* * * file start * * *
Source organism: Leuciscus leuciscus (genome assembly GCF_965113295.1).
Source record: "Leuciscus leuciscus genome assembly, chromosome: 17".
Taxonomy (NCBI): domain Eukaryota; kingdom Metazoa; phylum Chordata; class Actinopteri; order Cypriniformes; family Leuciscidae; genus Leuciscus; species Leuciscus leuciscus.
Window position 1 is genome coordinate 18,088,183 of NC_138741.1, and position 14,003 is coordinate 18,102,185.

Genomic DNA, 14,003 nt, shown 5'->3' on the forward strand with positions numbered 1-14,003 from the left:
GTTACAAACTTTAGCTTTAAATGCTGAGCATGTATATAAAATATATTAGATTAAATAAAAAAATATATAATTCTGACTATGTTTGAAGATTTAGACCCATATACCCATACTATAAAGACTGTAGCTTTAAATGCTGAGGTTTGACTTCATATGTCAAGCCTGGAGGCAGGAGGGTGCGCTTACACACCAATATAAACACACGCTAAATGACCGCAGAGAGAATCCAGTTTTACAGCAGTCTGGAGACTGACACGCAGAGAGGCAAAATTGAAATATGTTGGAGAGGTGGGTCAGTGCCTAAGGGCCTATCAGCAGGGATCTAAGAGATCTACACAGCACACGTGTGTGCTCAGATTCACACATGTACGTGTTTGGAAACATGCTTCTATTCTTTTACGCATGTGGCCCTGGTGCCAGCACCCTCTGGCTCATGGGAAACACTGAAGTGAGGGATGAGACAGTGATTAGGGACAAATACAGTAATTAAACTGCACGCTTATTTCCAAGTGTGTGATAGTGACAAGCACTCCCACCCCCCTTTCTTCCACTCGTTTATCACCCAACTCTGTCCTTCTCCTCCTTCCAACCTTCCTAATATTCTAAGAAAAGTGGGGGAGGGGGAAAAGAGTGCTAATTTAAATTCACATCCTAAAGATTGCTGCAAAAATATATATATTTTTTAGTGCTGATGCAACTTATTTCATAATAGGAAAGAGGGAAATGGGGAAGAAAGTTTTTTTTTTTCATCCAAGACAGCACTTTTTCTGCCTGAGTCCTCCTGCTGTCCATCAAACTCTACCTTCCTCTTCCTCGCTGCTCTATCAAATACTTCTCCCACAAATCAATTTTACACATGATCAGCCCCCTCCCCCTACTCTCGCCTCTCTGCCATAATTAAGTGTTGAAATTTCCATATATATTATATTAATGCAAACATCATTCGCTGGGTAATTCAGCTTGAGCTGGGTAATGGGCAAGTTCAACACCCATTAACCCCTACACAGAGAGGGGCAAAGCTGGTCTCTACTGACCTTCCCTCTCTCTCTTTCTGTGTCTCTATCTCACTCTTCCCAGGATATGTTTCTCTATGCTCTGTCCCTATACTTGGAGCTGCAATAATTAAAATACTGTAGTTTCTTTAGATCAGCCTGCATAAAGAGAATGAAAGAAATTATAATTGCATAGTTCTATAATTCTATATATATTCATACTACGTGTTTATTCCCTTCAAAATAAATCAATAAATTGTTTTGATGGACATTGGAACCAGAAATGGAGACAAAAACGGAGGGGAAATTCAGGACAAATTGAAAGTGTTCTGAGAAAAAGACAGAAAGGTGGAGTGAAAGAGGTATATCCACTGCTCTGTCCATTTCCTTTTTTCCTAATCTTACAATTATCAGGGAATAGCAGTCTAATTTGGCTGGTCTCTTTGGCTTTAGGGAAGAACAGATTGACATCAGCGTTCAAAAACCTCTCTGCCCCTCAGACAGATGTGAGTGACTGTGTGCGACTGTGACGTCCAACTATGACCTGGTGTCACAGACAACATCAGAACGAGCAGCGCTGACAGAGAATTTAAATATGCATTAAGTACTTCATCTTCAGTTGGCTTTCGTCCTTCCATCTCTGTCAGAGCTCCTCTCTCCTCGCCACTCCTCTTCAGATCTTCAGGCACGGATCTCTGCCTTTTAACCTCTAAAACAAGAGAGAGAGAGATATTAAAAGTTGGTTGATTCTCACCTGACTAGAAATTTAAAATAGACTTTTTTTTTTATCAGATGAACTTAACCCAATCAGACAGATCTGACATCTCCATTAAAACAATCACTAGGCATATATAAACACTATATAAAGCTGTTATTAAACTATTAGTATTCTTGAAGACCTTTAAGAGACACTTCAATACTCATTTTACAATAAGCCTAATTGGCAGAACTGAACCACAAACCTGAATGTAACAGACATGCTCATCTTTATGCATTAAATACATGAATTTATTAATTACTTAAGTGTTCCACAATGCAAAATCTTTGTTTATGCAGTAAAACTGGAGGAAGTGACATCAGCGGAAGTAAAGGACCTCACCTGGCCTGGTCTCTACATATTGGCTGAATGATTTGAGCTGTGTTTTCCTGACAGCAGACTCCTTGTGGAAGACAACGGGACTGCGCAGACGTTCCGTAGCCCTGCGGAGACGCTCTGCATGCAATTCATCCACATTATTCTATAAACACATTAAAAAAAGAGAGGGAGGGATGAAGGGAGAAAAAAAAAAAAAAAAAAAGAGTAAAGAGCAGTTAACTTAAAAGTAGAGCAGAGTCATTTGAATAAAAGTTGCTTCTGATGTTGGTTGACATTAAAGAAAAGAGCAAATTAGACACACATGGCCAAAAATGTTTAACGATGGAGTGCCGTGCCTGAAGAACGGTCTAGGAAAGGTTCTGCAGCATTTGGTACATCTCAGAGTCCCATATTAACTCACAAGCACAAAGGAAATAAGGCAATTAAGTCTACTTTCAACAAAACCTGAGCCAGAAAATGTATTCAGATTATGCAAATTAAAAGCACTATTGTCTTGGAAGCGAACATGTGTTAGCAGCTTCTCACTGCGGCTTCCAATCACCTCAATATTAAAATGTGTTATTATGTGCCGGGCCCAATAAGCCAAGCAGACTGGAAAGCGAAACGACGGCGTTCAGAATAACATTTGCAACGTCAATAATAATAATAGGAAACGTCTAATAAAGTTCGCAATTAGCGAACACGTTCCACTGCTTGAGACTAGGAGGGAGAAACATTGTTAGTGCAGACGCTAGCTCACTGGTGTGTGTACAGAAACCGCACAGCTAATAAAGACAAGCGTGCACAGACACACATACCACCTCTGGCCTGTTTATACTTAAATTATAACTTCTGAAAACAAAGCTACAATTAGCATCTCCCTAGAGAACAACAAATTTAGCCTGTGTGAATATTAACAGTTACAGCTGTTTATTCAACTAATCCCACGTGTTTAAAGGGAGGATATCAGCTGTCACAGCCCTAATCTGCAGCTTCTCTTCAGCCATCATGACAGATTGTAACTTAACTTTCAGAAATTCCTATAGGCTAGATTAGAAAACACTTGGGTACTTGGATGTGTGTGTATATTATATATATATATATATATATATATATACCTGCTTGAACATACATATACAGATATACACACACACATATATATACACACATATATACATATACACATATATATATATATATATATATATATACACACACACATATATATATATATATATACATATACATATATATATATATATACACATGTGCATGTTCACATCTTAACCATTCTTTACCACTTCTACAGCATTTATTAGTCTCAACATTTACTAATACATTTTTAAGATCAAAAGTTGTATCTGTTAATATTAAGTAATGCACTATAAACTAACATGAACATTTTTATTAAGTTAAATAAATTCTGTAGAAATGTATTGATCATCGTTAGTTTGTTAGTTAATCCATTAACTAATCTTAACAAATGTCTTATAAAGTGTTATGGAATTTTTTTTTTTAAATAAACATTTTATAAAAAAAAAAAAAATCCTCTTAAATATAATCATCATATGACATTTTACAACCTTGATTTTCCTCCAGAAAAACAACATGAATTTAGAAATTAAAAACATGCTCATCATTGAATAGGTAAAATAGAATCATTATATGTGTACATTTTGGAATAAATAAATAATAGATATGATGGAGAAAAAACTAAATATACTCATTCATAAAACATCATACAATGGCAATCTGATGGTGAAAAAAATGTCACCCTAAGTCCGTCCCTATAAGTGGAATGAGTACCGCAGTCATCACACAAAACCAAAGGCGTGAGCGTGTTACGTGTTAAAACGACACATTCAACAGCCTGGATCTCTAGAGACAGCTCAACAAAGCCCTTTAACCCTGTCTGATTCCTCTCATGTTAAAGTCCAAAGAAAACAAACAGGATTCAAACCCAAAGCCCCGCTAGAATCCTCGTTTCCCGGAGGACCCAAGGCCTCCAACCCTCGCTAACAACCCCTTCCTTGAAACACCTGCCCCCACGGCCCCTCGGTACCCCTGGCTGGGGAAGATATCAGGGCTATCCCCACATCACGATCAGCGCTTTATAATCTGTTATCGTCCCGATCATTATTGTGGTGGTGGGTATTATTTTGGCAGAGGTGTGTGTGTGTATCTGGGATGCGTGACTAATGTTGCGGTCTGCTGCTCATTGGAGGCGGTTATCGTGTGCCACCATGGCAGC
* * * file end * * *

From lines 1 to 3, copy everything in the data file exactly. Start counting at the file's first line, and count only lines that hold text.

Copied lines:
Source organism: Leuciscus leuciscus (genome assembly GCF_965113295.1).
Source record: "Leuciscus leuciscus genome assembly, chromosome: 17".
Taxonomy (NCBI): domain Eukaryota; kingdom Metazoa; phylum Chordata; class Actinopteri; order Cypriniformes; family Leuciscidae; genus Leuciscus; species Leuciscus leuciscus.